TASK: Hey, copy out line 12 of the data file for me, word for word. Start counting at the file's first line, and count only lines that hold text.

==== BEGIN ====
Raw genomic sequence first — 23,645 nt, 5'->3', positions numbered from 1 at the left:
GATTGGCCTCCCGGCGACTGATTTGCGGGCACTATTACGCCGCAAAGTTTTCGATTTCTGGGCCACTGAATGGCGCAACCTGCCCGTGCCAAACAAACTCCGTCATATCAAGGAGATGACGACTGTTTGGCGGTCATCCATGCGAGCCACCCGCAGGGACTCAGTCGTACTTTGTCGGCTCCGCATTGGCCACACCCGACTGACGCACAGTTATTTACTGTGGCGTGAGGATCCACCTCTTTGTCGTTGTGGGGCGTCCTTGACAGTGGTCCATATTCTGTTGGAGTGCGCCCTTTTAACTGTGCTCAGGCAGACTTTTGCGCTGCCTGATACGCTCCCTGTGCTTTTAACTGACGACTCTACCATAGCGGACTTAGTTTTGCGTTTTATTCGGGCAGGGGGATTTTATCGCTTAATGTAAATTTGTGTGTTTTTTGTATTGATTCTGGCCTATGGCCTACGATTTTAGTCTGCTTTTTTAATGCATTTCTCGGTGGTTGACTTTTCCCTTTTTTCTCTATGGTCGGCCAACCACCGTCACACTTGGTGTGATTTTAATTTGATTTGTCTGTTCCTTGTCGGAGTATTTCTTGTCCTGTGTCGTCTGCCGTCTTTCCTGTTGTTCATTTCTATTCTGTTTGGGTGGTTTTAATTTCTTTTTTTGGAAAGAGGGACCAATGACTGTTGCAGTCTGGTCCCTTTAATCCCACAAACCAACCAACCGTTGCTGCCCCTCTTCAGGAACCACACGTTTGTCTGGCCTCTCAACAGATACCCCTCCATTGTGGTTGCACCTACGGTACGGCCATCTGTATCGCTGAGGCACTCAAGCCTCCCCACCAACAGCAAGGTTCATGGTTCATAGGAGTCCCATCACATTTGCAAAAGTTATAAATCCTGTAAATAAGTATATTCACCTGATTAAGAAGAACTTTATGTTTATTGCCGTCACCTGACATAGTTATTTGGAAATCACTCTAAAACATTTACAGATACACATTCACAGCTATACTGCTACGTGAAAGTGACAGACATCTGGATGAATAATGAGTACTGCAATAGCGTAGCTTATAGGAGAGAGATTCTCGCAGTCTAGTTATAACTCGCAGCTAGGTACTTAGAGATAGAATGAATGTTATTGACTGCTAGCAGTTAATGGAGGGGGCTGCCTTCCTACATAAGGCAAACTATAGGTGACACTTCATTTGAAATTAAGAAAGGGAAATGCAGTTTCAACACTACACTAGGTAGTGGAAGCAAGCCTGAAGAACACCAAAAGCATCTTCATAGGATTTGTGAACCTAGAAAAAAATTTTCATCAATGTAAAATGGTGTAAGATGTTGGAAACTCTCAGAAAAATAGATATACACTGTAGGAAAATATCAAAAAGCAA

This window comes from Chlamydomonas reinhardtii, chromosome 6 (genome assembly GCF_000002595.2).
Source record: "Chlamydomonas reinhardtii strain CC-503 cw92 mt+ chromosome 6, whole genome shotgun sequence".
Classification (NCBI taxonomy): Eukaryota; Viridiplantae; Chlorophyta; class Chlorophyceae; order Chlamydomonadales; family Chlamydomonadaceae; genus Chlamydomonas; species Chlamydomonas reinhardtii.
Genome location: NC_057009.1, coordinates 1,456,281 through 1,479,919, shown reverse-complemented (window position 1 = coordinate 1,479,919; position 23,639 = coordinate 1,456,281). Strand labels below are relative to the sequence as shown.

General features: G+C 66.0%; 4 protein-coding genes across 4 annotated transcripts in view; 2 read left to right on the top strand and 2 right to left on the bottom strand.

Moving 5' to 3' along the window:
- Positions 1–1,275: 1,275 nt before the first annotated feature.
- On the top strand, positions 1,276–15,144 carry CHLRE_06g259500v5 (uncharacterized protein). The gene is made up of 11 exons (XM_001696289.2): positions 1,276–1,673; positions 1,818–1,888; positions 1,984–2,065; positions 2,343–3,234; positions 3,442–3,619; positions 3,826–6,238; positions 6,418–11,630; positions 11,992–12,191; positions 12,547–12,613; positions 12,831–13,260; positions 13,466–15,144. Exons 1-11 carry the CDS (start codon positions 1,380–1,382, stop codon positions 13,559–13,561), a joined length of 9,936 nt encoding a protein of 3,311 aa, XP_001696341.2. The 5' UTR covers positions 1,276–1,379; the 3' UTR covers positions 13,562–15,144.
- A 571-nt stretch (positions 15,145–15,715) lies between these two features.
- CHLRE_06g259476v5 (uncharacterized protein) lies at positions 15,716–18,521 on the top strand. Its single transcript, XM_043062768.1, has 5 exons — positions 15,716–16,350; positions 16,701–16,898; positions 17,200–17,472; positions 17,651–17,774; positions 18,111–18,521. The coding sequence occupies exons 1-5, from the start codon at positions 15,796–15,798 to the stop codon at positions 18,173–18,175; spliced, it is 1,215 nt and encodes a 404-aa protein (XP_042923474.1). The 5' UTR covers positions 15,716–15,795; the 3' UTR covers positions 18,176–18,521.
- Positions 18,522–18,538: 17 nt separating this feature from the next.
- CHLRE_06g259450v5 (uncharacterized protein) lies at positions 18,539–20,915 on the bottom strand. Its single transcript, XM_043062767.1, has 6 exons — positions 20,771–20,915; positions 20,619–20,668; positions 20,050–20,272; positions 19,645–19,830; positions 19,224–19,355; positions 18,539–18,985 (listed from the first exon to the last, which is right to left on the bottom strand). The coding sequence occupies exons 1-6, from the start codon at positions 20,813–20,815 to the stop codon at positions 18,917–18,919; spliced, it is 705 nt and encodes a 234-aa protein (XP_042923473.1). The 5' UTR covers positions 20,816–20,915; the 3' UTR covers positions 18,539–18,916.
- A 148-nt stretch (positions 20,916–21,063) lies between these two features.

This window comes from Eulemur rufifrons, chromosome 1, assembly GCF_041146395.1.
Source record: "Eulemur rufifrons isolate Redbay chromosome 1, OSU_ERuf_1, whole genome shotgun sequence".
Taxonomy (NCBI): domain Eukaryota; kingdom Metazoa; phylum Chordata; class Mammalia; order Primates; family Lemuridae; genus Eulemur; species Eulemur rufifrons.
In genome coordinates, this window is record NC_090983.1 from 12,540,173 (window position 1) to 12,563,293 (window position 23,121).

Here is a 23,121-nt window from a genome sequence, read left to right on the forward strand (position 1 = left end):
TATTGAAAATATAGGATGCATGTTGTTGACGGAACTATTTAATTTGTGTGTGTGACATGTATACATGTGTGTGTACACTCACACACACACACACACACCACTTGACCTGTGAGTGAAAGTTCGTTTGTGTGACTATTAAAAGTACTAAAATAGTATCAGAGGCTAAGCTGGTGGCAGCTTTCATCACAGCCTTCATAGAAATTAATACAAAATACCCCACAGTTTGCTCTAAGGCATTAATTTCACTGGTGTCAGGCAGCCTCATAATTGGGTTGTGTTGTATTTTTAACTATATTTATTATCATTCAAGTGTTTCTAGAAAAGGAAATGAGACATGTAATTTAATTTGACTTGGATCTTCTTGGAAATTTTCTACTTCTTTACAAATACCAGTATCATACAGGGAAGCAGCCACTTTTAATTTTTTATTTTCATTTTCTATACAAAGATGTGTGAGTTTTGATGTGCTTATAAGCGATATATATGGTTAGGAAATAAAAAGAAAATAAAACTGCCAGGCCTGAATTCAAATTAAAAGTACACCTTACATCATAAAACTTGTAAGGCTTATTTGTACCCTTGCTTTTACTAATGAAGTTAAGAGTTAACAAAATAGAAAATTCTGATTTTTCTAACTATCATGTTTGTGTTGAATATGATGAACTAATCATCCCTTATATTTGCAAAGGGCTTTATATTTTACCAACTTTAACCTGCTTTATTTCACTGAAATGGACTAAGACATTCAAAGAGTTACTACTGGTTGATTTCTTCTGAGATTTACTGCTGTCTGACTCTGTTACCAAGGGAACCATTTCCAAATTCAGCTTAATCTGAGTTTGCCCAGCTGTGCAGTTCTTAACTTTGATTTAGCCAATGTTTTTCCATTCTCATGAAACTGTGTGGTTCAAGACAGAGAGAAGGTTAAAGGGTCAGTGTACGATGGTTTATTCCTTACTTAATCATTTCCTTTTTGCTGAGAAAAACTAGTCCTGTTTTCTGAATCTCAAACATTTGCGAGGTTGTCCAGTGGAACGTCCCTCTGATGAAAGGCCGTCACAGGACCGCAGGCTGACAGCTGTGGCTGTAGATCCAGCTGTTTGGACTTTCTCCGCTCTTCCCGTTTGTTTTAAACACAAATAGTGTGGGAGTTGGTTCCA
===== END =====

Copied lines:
- CHLRE_06g259476v5 (uncharacterized protein) lies at positions 15,716–18,521 on the top strand. Its single transcript, XM_043062768.1, has 5 exons — positions 15,716–16,350; positions 16,701–16,898; positions 17,200–17,472; positions 17,651–17,774; positions 18,111–18,521. The coding sequence occupies exons 1-5, from the start codon at positions 15,796–15,798 to the stop codon at positions 18,173–18,175; spliced, it is 1,215 nt and encodes a 404-aa protein (XP_042923474.1). The 5' UTR covers positions 15,716–15,795; the 3' UTR covers positions 18,176–18,521.